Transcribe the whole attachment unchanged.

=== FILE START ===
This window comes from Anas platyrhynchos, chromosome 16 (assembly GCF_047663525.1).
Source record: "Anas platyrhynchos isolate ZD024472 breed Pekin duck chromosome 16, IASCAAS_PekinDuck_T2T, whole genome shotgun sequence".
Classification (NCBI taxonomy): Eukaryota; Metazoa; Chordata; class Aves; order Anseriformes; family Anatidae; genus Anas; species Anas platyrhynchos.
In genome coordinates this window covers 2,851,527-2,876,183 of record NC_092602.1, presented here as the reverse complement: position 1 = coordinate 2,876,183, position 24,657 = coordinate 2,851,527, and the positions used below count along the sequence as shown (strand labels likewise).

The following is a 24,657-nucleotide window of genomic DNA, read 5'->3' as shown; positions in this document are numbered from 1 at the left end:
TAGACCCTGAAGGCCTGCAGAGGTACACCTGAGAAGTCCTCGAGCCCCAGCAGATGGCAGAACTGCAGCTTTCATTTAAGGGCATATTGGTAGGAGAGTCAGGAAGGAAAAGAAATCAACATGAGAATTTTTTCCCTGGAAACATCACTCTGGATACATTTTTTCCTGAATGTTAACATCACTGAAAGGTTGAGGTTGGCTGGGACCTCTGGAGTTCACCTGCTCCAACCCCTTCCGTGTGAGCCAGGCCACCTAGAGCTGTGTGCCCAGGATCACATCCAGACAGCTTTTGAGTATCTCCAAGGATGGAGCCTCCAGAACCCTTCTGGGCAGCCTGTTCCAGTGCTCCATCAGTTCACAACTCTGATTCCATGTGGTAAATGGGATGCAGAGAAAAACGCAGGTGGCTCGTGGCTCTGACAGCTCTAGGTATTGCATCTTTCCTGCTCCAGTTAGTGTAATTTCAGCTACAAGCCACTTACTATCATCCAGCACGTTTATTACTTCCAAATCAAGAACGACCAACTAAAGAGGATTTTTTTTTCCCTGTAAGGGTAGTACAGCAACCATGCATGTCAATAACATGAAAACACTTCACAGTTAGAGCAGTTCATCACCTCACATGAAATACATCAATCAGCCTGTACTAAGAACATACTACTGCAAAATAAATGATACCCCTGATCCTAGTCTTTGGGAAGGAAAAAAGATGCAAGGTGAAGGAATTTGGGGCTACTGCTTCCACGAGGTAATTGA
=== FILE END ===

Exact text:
This window comes from Anas platyrhynchos, chromosome 16 (assembly GCF_047663525.1).
Source record: "Anas platyrhynchos isolate ZD024472 breed Pekin duck chromosome 16, IASCAAS_PekinDuck_T2T, whole genome shotgun sequence".
Classification (NCBI taxonomy): Eukaryota; Metazoa; Chordata; class Aves; order Anseriformes; family Anatidae; genus Anas; species Anas platyrhynchos.
In genome coordinates this window covers 2,851,527-2,876,183 of record NC_092602.1, presented here as the reverse complement: position 1 = coordinate 2,876,183, position 24,657 = coordinate 2,851,527, and the positions used below count along the sequence as shown (strand labels likewise).

The following is a 24,657-nucleotide window of genomic DNA, read 5'->3' as shown; positions in this document are numbered from 1 at the left end:
TAGACCCTGAAGGCCTGCAGAGGTACACCTGAGAAGTCCTCGAGCCCCAGCAGATGGCAGAACTGCAGCTTTCATTTAAGGGCATATTGGTAGGAGAGTCAGGAAGGAAAAGAAATCAACATGAGAATTTTTTCCCTGGAAACATCACTCTGGATACATTTTTTCCTGAATGTTAACATCACTGAAAGGTTGAGGTTGGCTGGGACCTCTGGAGTTCACCTGCTCCAACCCCTTCCGTGTGAGCCAGGCCACCTAGAGCTGTGTGCCCAGGATCACATCCAGACAGCTTTTGAGTATCTCCAAGGATGGAGCCTCCAGAACCCTTCTGGGCAGCCTGTTCCAGTGCTCCATCAGTTCACAACTCTGATTCCATGTGGTAAATGGGATGCAGAGAAAAACGCAGGTGGCTCGTGGCTCTGACAGCTCTAGGTATTGCATCTTTCCTGCTCCAGTTAGTGTAATTTCAGCTACAAGCCACTTACTATCATCCAGCACGTTTATTACTTCCAAATCAAGAACGACCAACTAAAGAGGATTTTTTTTTCCCTGTAAGGGTAGTACAGCAACCATGCATGTCAATAACATGAAAACACTTCACAGTTAGAGCAGTTCATCACCTCACATGAAATACATCAATCAGCCTGTACTAAGAACATACTACTGCAAAATAAATGATACCCCTGATCCTAGTCTTTGGGAAGGAAAAAAGATGCAAGGTGAAGGAATTTGGGGCTACTGCTTCCACGAGGTAATTGA